Chancellor Angela Merkel’s conservative Christian Democrats (CDU) easily defeated the ruling Social Democrats (SPD) in state elections in Schleswig-Holstein on Sunday, May 7, exit polls and early returns broadcast by public service TV stations showed.
Provisional results show the CDU received some 33 per cent as compared with around 26 per cent for the SPD. The SPD has been governing in coalition with the Green party and the regionalist Südschleswigscher Wählerverband (SSW) in the northern state for the past five years.
The anti-immigrant Alternative for Germany (AfD) will enter the state parliament for the first time after getting 5.5 per cent of the vote, thus clearing the 5 per cent hurdle needed to enter a German legislature.
Although receiving just 3.5 per cent of the vote, former junior coalition partners the SSW – a party representing the interests of Danish and Frisian minorities in the state – will keep some seats as it is not subject to the same hurdle as other parties.
The Green party made slight gains on its 2012 results, receiving about 13.5 per cent of the vote, while the liberal FDP jumped 3.3 per cent in the polls to reach 11.5 per cent, leaving options open for a coalition.
“This is a clear victory for Herr Günther,” reported German TV station ARD, referring to the CDU’s top candidate Daniel Günther, a political scientist and businessman who has represented the CDU in the state since 2014.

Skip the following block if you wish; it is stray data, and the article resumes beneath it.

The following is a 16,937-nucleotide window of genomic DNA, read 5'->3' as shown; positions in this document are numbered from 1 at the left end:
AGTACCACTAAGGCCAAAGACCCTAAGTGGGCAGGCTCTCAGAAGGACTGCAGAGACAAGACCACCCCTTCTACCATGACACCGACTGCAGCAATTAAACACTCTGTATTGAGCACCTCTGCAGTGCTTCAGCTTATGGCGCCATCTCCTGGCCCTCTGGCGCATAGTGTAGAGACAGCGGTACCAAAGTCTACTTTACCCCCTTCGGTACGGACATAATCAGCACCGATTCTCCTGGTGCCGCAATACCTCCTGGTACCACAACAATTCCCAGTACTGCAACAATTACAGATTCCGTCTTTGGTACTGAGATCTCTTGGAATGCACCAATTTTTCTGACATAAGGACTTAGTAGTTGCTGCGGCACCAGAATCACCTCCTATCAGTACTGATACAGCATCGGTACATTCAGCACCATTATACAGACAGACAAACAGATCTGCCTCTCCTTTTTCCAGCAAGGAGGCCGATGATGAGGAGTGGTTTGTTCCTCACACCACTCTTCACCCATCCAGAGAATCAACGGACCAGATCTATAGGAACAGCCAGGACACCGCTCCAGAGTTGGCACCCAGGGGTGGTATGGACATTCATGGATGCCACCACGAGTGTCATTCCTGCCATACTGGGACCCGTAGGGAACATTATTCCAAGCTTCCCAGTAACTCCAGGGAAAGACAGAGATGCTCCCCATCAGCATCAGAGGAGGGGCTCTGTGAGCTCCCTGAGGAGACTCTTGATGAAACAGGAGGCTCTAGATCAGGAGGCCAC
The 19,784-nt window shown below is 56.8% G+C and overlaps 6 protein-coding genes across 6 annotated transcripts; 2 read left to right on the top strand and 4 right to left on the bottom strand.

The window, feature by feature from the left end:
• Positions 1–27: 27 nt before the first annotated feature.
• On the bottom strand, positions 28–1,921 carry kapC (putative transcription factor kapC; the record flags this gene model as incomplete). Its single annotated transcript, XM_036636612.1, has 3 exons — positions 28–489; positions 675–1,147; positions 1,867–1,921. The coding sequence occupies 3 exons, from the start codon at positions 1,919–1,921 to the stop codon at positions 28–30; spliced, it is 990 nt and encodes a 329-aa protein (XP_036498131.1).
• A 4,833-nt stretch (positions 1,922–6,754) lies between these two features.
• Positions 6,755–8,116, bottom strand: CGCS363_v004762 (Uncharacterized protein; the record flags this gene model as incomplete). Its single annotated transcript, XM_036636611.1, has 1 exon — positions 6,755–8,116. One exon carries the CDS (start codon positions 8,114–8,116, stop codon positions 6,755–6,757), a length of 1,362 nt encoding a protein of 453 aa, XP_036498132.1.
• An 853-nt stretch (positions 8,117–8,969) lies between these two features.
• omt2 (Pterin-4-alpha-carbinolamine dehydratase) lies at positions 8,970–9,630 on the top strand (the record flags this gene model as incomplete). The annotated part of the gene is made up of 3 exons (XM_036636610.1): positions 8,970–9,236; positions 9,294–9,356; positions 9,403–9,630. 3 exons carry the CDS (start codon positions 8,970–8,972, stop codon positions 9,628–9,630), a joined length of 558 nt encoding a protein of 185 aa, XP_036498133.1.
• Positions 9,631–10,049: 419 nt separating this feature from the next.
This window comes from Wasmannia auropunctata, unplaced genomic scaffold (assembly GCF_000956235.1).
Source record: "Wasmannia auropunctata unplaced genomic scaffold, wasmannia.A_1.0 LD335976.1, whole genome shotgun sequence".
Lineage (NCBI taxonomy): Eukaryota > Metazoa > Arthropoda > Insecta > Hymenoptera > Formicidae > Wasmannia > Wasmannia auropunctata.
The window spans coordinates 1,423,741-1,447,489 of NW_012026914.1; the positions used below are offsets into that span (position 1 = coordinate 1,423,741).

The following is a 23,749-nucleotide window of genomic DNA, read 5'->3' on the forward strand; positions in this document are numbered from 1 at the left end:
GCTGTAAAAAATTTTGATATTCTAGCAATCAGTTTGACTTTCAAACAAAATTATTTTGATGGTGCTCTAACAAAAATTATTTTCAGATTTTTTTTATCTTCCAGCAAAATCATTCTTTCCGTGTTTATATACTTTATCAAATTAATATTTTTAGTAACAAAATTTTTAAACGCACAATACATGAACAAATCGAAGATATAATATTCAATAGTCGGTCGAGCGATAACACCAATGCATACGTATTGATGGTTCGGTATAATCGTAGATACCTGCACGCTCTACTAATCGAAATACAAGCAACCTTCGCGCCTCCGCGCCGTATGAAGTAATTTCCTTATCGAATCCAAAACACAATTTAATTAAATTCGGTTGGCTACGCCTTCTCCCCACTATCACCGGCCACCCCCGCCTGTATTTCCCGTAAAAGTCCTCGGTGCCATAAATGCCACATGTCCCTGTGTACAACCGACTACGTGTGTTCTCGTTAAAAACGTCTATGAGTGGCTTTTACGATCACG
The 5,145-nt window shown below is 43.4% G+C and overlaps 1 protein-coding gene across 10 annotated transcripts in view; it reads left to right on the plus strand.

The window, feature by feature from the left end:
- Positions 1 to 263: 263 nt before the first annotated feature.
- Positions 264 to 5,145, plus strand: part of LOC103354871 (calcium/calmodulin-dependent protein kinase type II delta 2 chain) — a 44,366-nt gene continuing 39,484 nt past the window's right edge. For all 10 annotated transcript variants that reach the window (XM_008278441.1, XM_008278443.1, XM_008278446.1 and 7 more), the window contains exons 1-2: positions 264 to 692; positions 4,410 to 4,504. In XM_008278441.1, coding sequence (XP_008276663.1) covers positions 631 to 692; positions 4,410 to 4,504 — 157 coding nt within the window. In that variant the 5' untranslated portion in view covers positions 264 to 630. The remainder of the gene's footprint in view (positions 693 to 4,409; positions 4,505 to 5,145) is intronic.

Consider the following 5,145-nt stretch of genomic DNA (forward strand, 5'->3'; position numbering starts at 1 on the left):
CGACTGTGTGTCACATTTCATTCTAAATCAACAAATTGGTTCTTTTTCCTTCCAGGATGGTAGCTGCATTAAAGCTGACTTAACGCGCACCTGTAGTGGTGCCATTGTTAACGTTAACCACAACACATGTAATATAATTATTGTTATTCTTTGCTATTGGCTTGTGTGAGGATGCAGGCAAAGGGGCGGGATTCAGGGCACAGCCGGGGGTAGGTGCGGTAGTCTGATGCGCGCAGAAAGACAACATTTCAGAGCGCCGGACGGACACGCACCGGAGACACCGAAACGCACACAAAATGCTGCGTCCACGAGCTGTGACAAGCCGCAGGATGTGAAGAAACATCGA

Günther claimed victory on Sunday in an interview with ARD. “The SPD has been voted out of power and it is up to the CDU to form a coalition,” he said, adding that he would hold coalition talks with the FDP and Green party.
Preliminary figures show that such a coalition would form a 42-seat majority in the region’s 69-seat parliament.
SPD Secretary-General Katarina Barley admitted defeat from the capital, Kiel, shortly after the results were announced.
“This is a bitter result for us,” Barley said, but downplayed the idea that this could hurt the momentum of the party ahead of the next round of regional elections on May 14 in Germany’s most populous state, North Rhine-Westphalia, an SPD stronghold.
“That is a whole other ballgame,” she said.
The state election in Schleswig-Holstein was seen as an important test for Germany’s federal elections in September, when Chancellor Merkel will seek a fourth term in office.